But it “sends the world a message”. THAT’s the important thing.

PiperPaul

Yeah. Yet more posing, posturing, symbolism and money-wasting by the elite ruling ‘do-as-I-say-not-as-I-do’ class of clueless morons. AKA, ‘our betters’.

How do you afford to live. Here in Alberta we pay less than $0.05/kWh Canadian plus $40/month delivery fees. That is primarily Coal and Natural Gas (its too flat here for hydro electric dams).
Does the above table include delivery fees etc?

Well, we don’t use the A/C, the heater is gas, all lightling possible is CFL or LED (though that is very limited as they have a blue spike that resets your bioclock and causes insomnia..so I have a drawer full or removed LED bulbs and now we sleep well again). The entertainment center was just converted to lower power flat screens. I use a Raspberry Pi main desktop (about 5 W instead of 200+W). The fridge is now smaller with high efficiency.
That just leaves the All Electric Kitchen… so I’ve got a camp stove for boiling water to make drip coffee and bought a kerosene stove / oven for bread baking. It sits on the patio where the propane BBQ gets lots of use… I still use the AEK for some quick meals, and sometimes a slowcooker for the other end. Cold salads and sandwiches help too. Especially when not using the A/C on warm days… Cold cerial instead of pancakes makes low electricity breakfast, too. Lots of wood for the wood BBQ, weather permitting. Yeah, 2 different fueled BBQs. Propane easier if there is damp or drizzle. Lucky we have dry 80% of the year…
How burning gasoline, kerosene, and wood improves the environment is left as an exercise for the student of all things green-law…

Oh, and the water heater is gas too. Basically, use gas wherever possible, use efficient appliances where you can, avoid cooking other than fast things or use older fuel based tech for long cooking things or short intense power (bring 6 cups water to a boil… means fire up the fire… I have a click to light propane one-burner that is great for that.). Then the microwave gets a lot of use…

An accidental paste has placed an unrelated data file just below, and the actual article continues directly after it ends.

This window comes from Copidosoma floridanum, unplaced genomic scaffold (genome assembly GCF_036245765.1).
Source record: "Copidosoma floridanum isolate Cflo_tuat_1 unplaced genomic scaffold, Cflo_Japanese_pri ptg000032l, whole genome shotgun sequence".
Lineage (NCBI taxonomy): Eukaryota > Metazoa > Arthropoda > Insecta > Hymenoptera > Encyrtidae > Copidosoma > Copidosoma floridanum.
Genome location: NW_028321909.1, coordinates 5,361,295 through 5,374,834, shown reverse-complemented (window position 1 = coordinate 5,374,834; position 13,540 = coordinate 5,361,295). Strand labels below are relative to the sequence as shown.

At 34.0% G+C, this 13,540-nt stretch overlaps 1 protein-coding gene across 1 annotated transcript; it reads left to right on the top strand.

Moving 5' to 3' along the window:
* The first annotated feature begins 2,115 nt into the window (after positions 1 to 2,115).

Roger Knights

I have a semi-automated electric pressure cooker that doesn’t use much power once it’s raised its contents to the desired cooking level. It’s an Instant Pot, the latest version of which which has 4.6 stars on Amazon reviews and sells for $120 here:
https://www.amazon.com/Instant-Pot-Multi-Functional-Pressure-Cooker/dp/B01NBKTPTS/ref=sr_1_3?s=home-garden&ie=UTF8&qid=1496878143&sr=1-3&keywords=instant+pot

MarkW

My house is 100% LED lighting and I’ve never had any problem sleeping.

Regarding the ‘blue spike’, if you believe this, it appears that the ‘warm white’ LEDs do not have the dreaded ‘blue spike’. I think that most ‘cool while’ lights (weather LED or other) have that blue spike; it is what makes it ‘cool’.comment image

george e. smith

Yeah I’ve been to Alberta and it sure is flat, specially if you are driving from Banff to Jasper. Just boring mile after boring mile, flat as a pancake. Specially around the Columbia Ice Field. Sort of like a frozen lake or the Arctic sea ice.
G

MRW

I’ve been to Alberta and it sure is flat, specially if you are driving from Banff to Jasper.

Flat!?! You’re in the middle of the Rocky Mountains! There are 10,000 to 14,000 peaks on both sides of you.